It was exactly what I needed.

Nicole is quickly becoming a treasured friend. While I have only known her a few months I would describe her as  being spontaneous, reassuring, fun, honest, spontaneous, educated,  quizzical,  and down to earth. She is intriguing and I always enjoy our conversations. Our girls are  enjoy each other's company and our husbands both enjoy gardening and hunting. Score!

I can't help but feel overwhelmed with gratitude for the friends that I have: the old as well as the new.

This tree made my heart flutter!

A fellow branch snapper.
 I am relived to know that I am not the only one that likes to take bits of the outdoors home with me. 

Saturday, October 13, 2012


(I'm the one with the strange expression standing between the Sheppard and the wise man)
I watched the Katy Perry documentary  called "Part of Me" last night and really enjoyed it. While I have never really been a fan of her music, especially after hearing her hit "I kissed a girl" years ago, I recently heard some of her newer material:  "Who am I living for" and "Pearl" and found my interest was piqued. What I found was a playful, hardworking young women with a history similar to mine. Like her, I grew up in a incredibly sheltered Christan bubble. While my parents were not travelling evangelical pastors, they were the backbone of our church.  I was home schooled for the majority of elementary school and my influences were strictly monitored. My siblings and I often joke about the time my dad banned a particular Christan tape  in our  home because it contained syncopated rhythm (which apparently they thought was  ungodly). We roar with laughter about it now and we often tease our parents with the song. My husband is often horrified by my complete and utter lack of knowledge pertaining  movies and music prior to 1994. The Goonies, Micheal Jackson..... who? That all changed when my parents decided to send me to public school. I still remember the day I went to my friend's house for lunch and watched Alanis Morrisett music video on MTV. I was transfixed. Captivated. It's funny to me that Alanis Morrisett was also Katy Perry's first induction to "secular music. I completely related with that aspect of her story.I remember the moment  I realized that there was a MUCH bigger and stranger world out there than I had previously known. That knowledge, combined with my hormone induced puberty resulted in some tough times. Sometimes I leaf through my journals from those years and I can't help but think "who was that girl"? Having two very different worlds collide is a shock to the system and it always interesting to see how people respond. Perhaps that is why I have been curiously following a series on television called breaking Amish. It is a documentary about Amish teens who choose to leave there faith and live the world of the "English". That transition is often painful, heartbreaking and full of surprises.
So while Katy and I had a similar upbringing and introduction to the world our choices have taken us down very different paths. I admit that I am very inspired by all that she has accomplished and all the lives that she has impacted and touched, I am immensely thankful for where my choices have lead me. I have no desire for fame or a career in music, but I do long to touch lives in a meaningful way, give people hope (Jesus), and be surrounded by those that love me. My heart broke watching her work so hard to keep her marriage intact while working hard to keep up with her demanding concert schedule. I am so thankful that my children are the only ones that deprive me of quality time with my husband.Yes, my life is simple and ordinary, but it is beautiful and it gives me immense joy. I am thankful that awkward, confused young girl transformed into a confident, mature, woman of God.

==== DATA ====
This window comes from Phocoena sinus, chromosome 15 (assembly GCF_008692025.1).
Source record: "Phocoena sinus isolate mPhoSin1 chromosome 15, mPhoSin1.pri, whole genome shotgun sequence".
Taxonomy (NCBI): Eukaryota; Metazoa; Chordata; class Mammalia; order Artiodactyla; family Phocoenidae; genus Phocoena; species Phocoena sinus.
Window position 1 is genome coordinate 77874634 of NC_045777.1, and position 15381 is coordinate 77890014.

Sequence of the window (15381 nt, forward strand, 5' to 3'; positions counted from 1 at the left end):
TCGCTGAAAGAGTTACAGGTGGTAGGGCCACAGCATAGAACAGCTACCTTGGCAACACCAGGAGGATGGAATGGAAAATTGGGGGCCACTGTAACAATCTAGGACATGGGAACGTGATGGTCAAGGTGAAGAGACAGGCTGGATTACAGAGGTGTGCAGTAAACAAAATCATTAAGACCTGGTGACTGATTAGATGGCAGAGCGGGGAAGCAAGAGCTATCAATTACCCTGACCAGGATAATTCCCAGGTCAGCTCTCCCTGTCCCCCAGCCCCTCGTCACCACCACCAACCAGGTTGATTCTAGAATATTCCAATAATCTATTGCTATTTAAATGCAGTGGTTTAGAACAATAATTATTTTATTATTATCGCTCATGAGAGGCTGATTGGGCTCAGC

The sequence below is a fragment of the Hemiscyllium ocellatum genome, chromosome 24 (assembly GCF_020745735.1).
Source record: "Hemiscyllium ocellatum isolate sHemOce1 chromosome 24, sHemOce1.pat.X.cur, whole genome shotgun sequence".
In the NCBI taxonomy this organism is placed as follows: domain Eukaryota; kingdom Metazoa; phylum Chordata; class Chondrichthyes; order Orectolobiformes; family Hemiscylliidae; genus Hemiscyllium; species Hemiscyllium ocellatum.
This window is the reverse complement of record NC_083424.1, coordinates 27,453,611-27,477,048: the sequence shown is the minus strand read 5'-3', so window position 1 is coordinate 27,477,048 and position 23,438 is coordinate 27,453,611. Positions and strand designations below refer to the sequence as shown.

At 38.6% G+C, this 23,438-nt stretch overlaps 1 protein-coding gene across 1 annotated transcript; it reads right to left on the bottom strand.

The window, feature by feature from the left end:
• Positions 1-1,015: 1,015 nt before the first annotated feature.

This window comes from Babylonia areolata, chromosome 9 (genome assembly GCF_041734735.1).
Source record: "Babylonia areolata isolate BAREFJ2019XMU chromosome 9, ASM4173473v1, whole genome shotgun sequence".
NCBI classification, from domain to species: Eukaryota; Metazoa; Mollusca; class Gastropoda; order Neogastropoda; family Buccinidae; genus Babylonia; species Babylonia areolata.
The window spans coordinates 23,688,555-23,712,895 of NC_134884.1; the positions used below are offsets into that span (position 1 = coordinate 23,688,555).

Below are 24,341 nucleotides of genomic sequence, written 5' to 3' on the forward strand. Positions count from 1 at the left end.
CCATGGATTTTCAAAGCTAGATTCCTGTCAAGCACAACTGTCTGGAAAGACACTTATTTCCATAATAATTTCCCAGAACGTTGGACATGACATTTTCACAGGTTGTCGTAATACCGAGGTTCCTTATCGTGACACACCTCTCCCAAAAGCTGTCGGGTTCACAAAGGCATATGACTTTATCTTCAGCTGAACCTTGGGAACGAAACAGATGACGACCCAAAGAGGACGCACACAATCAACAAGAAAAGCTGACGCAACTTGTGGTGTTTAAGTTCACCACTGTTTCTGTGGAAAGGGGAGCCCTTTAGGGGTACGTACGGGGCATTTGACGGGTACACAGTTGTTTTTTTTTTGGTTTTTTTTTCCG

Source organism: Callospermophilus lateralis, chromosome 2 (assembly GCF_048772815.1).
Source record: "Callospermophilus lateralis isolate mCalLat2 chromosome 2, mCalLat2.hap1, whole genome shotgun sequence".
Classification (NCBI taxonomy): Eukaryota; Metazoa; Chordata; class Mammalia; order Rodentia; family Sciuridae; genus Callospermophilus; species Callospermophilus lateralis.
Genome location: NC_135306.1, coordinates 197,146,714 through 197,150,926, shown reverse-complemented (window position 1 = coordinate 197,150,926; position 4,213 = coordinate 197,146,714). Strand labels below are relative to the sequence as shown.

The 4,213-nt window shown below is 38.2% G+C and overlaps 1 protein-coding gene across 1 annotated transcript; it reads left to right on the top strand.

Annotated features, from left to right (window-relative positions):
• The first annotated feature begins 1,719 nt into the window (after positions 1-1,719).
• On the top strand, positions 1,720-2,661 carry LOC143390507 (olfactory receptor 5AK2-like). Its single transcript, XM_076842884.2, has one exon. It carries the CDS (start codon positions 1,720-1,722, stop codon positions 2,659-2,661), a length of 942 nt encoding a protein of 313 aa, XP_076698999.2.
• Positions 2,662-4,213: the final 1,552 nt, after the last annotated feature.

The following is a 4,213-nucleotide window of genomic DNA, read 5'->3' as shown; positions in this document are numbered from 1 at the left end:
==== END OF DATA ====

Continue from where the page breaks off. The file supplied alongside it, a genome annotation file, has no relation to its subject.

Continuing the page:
(Still working on my "outfit project")
My attempts usually look something like this.........

Friday, October 5, 2012

Preparing for thanksgiving.

I don't know about you, but I am getting mighty excited about brussel sprouts and candied yams. What are your favorite dishes at thanksgiving dinner?  Earlier today I picked up a decent sized turkey, a bone in ham and loads of vegetables. I feel as though it has been a few years since Nathaniel and I have hosted a big thanksgiving dinner and I am looking forward to it.

I often find the preparations almost as exciting as the event itself. The past couple of evenings I have been stringing up hand cut felt leaves, choosing recipes, making pie dough, name cards, sugar cookies, table centerpieces.... ect. I have not, however, prepared beds for my guests (all nine of them), cleaned the bathrooms, or planned out my meals. I am certain that I will need to make a dozen or more trips to our local grocery store over the next couple of days. I just remembered that I still need to buy cranberry sauce and marsh mellow cream for the filling in my pumpkin spice whoopie pies. Speaking of deserts, I finally broke down and bought a pumpkin pie last night and may or may not have eaten half of it. Oops.

So while, I am prepared in some ways, and most certainly not in others. I am learning that hosting a thanksgiving meal is not is not about having a spic and span house, an impressive menu or looking your best; rather, it is about tasty food,  making people feel welcome and being stikin thankful for ALL that I have been blessed with.